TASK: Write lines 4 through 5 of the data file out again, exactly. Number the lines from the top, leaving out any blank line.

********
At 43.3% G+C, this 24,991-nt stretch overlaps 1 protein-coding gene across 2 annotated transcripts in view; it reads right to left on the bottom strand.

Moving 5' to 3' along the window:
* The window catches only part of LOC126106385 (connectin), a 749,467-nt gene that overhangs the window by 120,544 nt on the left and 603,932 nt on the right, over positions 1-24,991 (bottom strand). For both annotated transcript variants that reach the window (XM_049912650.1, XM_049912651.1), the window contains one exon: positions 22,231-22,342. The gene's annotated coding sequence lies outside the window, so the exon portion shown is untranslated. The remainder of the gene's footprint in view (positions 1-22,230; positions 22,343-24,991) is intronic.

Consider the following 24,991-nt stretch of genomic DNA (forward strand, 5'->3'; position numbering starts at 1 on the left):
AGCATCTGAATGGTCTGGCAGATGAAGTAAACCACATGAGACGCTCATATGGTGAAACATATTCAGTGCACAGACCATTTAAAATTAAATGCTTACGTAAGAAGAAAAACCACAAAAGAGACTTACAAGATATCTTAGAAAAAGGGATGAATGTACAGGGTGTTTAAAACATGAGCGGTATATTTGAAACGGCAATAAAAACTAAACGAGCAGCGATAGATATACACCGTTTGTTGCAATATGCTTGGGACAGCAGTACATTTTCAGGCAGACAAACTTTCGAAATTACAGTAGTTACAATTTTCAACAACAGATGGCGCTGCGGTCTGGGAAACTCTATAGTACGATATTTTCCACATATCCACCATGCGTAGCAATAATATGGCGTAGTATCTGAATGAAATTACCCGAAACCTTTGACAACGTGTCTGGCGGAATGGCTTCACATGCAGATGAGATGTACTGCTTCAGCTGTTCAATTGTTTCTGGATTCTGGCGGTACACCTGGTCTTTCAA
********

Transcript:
Consider the following 24,991-nt stretch of genomic DNA (forward strand, 5'->3'; position numbering starts at 1 on the left):
AGCATCTGAATGGTCTGGCAGATGAAGTAAACCACATGAGACGCTCATATGGTGAAACATATTCAGTGCACAGACCATTTAAAATTAAATGCTTACGTAAGAAGAAAAACCACAAAAGAGACTTACAAGATATCTTAGAAAAAGGGATGAATGTACAGGGTGTTTAAAACATGAGCGGTATATTTGAAACGGCAATAAAAACTAAACGAGCAGCGATAGATATACACCGTTTGTTGCAATATGCTTGGGACAGCAGTACATTTTCAGGCAGACAAACTTTCGAAATTACAGTAGTTACAATTTTCAACAACAGATGGCGCTGCGGTCTGGGAAACTCTATAGTACGATATTTTCCACATATCCACCATGCGTAGCAATAATATGGCGTAGTATCTGAATGAAATTACCCGAAACCTTTGACAACGTGTCTGGCGGAATGGCTTCACATGCAGATGAGATGTACTGCTTCAGCTGTTCAATTGTTTCTGGATTCTGGCGGTACACCTGGTCTTTCAA